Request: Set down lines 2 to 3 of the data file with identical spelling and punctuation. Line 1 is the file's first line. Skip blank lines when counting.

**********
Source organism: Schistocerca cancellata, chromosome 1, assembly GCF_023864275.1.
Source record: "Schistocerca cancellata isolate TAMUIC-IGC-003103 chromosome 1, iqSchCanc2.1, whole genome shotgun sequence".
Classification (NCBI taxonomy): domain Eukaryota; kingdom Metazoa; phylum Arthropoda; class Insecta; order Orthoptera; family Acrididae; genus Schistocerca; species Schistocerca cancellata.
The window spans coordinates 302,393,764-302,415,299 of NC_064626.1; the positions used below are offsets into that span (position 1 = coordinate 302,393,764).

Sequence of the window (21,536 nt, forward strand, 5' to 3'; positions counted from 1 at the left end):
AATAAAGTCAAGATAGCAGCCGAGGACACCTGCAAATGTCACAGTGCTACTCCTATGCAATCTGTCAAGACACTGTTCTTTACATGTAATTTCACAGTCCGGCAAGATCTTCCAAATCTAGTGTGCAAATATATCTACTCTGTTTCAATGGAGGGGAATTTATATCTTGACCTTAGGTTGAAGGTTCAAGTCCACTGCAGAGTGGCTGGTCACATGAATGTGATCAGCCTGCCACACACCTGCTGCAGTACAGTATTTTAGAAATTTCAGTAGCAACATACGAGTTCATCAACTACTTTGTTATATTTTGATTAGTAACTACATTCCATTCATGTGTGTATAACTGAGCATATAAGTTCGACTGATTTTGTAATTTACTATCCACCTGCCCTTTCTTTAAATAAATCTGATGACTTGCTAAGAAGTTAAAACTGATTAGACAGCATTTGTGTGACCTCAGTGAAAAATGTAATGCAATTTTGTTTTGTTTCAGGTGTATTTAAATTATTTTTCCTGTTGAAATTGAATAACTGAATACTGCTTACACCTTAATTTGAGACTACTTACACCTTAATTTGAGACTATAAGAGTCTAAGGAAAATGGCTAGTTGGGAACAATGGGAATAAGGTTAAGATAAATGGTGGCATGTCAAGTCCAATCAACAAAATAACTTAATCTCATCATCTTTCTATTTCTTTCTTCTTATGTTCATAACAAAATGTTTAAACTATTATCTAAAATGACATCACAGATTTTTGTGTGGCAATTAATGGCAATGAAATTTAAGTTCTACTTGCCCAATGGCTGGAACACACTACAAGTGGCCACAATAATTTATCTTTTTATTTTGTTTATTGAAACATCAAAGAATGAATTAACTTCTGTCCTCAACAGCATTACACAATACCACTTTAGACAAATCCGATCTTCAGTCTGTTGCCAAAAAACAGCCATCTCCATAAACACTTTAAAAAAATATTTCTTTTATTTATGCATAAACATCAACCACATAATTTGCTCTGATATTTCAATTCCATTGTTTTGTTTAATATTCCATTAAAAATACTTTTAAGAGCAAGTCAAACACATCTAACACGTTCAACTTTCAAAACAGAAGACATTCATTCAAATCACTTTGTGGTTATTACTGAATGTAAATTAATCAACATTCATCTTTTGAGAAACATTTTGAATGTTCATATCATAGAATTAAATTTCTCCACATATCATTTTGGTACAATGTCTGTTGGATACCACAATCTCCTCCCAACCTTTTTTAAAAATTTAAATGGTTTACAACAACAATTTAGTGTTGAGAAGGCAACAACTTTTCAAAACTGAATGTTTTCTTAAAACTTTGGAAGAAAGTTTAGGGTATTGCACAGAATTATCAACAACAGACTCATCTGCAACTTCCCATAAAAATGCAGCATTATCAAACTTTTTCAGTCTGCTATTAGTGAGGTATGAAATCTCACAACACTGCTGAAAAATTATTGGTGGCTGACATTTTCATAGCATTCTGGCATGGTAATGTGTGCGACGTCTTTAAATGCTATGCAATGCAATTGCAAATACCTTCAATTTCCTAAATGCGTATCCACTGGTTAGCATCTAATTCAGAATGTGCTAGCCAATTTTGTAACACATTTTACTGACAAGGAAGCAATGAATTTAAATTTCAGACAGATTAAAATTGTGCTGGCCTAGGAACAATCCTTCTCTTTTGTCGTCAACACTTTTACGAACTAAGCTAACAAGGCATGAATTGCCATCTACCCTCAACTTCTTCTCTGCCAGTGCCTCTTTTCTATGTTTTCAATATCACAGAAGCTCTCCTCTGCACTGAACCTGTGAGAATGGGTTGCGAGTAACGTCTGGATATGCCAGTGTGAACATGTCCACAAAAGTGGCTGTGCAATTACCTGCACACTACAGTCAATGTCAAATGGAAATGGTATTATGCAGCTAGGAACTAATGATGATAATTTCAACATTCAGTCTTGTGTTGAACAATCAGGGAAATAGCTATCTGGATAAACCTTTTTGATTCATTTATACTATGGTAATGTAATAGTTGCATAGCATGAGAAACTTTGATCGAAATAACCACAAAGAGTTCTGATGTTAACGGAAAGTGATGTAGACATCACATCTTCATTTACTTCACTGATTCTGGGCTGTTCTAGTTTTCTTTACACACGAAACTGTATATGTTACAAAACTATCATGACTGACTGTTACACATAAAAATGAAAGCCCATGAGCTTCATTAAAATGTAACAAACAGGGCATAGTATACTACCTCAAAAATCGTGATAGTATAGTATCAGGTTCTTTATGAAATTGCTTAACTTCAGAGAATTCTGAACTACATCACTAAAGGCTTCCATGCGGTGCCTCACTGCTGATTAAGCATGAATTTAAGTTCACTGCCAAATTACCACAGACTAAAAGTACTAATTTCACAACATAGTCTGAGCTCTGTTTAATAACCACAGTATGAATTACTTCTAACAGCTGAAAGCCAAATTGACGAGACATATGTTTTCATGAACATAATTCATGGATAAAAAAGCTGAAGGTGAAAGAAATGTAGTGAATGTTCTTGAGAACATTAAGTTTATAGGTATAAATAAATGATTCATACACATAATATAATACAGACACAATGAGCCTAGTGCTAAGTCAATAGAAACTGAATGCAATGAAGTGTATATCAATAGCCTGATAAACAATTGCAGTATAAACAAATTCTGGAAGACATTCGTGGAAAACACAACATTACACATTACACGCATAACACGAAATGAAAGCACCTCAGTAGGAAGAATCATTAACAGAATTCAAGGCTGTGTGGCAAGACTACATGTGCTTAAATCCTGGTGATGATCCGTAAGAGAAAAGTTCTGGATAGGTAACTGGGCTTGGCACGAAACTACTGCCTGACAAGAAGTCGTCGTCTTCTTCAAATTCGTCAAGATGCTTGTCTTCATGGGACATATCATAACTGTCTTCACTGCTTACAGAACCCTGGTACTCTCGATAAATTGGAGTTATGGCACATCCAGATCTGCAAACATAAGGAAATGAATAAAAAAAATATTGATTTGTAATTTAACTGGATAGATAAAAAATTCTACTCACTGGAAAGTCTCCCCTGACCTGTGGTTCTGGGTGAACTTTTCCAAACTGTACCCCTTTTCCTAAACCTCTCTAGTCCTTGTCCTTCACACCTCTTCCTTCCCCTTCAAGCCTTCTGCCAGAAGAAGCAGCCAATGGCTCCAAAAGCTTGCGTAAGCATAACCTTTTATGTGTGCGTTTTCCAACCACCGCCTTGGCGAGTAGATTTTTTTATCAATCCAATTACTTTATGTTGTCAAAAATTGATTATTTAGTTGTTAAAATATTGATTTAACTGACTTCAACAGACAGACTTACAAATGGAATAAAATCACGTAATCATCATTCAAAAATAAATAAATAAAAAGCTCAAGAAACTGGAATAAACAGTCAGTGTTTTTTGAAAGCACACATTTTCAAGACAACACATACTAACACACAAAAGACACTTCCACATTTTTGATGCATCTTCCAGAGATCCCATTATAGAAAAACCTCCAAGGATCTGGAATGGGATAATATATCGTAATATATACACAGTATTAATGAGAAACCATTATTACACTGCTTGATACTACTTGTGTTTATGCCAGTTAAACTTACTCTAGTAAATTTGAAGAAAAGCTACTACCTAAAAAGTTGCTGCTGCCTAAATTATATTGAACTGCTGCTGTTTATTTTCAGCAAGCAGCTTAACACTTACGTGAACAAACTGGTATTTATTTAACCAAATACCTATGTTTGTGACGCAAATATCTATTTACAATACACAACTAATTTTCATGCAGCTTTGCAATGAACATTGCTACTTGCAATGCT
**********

Source record: "Schistocerca cancellata isolate TAMUIC-IGC-003103 chromosome 1, iqSchCanc2.1, whole genome shotgun sequence".
Classification (NCBI taxonomy): domain Eukaryota; kingdom Metazoa; phylum Arthropoda; class Insecta; order Orthoptera; family Acrididae; genus Schistocerca; species Schistocerca cancellata.